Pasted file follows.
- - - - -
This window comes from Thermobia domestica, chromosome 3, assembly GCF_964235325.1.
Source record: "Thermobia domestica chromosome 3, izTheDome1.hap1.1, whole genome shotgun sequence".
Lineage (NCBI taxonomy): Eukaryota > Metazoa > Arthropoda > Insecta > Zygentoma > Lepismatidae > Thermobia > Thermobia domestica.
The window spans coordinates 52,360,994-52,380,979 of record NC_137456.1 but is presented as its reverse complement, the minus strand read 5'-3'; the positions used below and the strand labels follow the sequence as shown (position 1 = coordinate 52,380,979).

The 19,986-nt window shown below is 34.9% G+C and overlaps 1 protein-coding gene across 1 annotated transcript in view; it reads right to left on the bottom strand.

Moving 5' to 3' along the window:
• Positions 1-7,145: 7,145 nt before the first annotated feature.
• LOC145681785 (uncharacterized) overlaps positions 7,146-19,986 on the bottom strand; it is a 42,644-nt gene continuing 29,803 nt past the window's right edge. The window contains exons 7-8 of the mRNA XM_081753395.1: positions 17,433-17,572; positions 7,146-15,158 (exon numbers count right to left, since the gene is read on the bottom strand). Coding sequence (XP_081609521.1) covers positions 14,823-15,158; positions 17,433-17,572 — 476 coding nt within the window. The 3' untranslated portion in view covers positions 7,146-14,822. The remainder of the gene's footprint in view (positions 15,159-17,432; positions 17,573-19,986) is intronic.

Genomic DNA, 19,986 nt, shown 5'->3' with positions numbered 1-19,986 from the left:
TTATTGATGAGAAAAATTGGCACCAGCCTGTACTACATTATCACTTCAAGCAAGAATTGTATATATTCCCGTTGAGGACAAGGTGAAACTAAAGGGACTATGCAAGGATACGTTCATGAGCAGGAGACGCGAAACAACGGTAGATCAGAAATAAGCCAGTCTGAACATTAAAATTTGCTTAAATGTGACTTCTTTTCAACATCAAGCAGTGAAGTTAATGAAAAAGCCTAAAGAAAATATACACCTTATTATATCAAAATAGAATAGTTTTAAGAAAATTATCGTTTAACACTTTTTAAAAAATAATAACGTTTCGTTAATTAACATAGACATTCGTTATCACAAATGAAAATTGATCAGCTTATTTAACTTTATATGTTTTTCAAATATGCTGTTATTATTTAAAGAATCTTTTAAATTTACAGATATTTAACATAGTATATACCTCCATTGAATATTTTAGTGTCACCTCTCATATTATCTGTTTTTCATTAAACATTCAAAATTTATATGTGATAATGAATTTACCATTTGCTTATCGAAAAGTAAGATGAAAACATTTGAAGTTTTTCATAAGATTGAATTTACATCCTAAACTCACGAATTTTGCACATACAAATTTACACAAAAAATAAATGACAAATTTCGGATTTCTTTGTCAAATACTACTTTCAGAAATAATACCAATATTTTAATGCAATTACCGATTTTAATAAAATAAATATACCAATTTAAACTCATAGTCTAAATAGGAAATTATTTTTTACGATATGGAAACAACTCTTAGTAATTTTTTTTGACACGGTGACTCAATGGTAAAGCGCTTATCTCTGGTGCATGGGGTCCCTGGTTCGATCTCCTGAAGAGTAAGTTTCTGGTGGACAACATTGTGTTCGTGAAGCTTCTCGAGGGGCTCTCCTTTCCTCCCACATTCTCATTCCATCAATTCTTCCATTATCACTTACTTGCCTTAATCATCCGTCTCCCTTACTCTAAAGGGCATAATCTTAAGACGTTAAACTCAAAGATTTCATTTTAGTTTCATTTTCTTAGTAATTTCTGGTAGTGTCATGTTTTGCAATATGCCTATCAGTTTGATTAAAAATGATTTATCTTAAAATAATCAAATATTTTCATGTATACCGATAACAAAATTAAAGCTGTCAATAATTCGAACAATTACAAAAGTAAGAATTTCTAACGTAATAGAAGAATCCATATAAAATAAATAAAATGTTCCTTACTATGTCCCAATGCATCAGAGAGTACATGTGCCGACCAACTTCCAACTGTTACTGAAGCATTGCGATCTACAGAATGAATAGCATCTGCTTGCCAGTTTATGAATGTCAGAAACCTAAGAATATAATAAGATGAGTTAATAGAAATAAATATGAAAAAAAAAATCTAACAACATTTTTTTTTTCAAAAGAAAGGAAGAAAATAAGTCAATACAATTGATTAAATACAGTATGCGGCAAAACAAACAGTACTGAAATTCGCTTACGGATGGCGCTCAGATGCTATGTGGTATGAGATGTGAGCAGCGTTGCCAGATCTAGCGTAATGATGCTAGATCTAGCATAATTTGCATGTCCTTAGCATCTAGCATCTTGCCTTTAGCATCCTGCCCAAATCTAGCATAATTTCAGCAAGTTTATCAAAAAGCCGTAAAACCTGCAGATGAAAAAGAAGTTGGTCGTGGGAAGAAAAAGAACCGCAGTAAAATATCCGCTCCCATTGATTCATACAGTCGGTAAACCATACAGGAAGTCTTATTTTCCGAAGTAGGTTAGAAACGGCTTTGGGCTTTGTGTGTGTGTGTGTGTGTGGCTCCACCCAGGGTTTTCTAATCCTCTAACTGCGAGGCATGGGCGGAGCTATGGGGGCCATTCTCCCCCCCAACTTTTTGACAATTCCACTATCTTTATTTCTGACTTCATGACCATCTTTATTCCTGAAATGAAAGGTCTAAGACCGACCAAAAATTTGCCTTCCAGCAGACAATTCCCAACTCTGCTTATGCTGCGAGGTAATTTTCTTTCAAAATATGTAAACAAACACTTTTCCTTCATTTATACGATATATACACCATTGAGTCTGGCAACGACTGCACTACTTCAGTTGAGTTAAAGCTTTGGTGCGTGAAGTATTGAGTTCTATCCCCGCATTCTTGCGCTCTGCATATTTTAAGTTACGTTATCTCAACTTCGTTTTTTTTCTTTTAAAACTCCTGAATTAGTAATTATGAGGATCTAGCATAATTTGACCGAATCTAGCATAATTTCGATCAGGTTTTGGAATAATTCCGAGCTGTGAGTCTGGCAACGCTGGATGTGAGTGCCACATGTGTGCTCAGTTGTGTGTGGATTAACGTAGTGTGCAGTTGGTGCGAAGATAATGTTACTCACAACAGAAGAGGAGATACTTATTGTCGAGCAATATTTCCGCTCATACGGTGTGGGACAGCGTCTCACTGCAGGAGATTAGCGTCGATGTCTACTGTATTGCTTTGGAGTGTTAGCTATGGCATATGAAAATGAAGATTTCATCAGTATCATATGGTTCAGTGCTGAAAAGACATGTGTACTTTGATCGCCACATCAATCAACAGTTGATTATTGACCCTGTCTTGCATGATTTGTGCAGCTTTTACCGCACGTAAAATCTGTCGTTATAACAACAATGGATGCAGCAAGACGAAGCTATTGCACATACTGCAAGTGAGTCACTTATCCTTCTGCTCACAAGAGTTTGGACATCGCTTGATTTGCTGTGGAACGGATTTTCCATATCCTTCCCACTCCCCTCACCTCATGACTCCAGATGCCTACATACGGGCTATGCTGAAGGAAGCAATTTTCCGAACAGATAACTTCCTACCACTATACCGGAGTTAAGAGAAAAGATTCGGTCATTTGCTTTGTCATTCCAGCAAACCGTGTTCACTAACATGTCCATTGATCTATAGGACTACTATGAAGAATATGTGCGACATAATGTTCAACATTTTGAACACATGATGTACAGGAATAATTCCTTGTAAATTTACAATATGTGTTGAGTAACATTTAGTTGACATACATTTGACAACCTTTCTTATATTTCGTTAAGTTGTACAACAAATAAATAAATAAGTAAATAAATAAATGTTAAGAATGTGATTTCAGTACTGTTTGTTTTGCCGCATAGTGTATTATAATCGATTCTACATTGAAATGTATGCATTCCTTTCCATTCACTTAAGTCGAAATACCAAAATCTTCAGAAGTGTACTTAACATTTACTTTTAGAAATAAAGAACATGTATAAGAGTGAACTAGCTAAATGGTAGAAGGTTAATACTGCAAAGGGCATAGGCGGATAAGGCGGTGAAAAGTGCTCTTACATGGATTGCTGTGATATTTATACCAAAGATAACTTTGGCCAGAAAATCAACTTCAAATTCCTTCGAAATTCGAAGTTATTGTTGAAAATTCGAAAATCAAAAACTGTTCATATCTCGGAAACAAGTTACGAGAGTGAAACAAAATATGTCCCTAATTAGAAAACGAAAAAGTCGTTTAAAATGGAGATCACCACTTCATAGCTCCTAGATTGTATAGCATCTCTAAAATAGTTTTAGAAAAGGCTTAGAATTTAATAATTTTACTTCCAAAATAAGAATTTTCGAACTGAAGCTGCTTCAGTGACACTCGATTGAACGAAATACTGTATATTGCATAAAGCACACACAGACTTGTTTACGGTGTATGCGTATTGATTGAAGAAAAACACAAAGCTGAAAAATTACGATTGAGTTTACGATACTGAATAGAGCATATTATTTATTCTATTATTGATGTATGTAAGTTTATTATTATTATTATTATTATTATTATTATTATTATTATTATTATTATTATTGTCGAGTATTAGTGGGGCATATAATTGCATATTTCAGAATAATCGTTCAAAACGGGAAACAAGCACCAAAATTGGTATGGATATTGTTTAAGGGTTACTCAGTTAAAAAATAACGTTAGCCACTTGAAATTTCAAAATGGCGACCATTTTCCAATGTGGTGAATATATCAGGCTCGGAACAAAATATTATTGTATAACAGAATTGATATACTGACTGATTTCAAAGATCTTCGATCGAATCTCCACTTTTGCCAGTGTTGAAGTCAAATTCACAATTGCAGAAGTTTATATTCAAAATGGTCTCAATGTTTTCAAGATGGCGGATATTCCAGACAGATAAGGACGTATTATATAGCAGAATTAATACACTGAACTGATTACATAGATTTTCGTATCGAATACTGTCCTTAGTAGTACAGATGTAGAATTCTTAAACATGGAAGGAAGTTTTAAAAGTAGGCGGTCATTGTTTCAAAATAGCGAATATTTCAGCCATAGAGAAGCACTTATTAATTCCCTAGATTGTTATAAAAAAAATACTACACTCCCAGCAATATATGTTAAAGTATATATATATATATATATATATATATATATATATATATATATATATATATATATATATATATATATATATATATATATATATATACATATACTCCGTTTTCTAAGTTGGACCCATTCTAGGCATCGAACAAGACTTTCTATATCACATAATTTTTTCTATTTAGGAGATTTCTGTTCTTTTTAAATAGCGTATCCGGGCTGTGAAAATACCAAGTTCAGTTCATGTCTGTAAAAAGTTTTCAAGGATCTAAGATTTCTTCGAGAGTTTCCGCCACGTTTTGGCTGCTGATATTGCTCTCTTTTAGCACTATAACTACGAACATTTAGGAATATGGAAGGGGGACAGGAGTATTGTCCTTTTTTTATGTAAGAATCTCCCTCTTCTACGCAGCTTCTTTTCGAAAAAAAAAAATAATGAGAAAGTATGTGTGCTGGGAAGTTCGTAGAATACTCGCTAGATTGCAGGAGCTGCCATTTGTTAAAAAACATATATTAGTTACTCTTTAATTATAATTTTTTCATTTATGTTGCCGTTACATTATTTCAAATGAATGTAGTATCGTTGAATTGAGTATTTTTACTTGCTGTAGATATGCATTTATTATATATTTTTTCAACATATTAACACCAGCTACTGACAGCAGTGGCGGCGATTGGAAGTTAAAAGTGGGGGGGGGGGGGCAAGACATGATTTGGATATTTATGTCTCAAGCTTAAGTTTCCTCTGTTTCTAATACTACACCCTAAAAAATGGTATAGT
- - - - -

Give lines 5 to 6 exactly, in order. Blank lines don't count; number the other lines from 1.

The 19,986-nt window shown below is 34.9% G+C and overlaps 1 protein-coding gene across 1 annotated transcript in view; it reads right to left on the bottom strand.

Moving 5' to 3' along the window: